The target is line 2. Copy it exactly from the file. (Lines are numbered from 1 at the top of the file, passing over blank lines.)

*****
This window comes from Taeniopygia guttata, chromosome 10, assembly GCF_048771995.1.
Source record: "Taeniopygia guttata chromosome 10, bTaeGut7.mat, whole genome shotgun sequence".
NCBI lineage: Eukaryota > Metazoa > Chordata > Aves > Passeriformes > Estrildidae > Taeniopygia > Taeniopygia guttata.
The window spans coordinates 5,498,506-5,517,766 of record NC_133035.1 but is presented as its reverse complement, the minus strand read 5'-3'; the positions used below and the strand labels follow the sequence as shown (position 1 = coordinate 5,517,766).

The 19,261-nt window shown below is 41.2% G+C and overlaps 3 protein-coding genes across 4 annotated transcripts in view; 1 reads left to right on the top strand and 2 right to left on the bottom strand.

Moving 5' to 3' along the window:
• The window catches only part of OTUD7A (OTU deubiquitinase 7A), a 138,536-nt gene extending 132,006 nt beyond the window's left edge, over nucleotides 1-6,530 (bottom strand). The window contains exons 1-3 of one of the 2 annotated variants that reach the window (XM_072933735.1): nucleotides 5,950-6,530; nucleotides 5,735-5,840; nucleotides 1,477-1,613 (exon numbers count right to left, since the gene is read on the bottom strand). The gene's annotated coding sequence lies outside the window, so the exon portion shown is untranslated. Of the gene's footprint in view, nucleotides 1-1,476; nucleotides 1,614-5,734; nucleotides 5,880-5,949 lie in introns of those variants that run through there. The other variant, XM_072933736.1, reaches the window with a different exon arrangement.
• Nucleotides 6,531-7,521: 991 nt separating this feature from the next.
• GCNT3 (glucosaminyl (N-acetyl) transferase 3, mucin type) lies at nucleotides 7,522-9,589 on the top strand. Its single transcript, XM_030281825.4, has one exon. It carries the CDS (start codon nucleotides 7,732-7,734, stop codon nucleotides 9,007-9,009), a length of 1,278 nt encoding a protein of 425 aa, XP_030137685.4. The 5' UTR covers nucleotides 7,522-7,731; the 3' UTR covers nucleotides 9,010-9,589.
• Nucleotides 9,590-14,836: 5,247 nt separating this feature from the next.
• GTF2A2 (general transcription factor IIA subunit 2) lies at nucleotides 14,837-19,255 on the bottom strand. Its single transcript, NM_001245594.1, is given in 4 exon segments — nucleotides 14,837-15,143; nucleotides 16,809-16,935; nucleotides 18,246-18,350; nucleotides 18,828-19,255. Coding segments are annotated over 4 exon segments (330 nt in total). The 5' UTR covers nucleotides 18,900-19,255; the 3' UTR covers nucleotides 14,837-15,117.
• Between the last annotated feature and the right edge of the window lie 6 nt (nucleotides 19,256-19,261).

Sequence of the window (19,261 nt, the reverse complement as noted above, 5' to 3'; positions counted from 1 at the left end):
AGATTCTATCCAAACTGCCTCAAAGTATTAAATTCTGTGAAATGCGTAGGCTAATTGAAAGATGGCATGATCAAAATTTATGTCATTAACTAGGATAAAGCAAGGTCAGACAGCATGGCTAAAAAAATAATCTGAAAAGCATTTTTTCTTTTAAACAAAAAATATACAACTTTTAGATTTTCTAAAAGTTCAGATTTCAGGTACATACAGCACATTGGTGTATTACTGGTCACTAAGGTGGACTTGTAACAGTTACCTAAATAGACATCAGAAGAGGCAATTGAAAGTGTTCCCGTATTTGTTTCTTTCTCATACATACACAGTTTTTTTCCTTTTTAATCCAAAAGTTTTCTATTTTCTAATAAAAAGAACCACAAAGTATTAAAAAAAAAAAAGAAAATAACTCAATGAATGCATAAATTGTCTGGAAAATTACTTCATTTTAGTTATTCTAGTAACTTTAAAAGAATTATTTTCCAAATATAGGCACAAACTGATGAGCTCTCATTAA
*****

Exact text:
Source record: "Taeniopygia guttata chromosome 10, bTaeGut7.mat, whole genome shotgun sequence".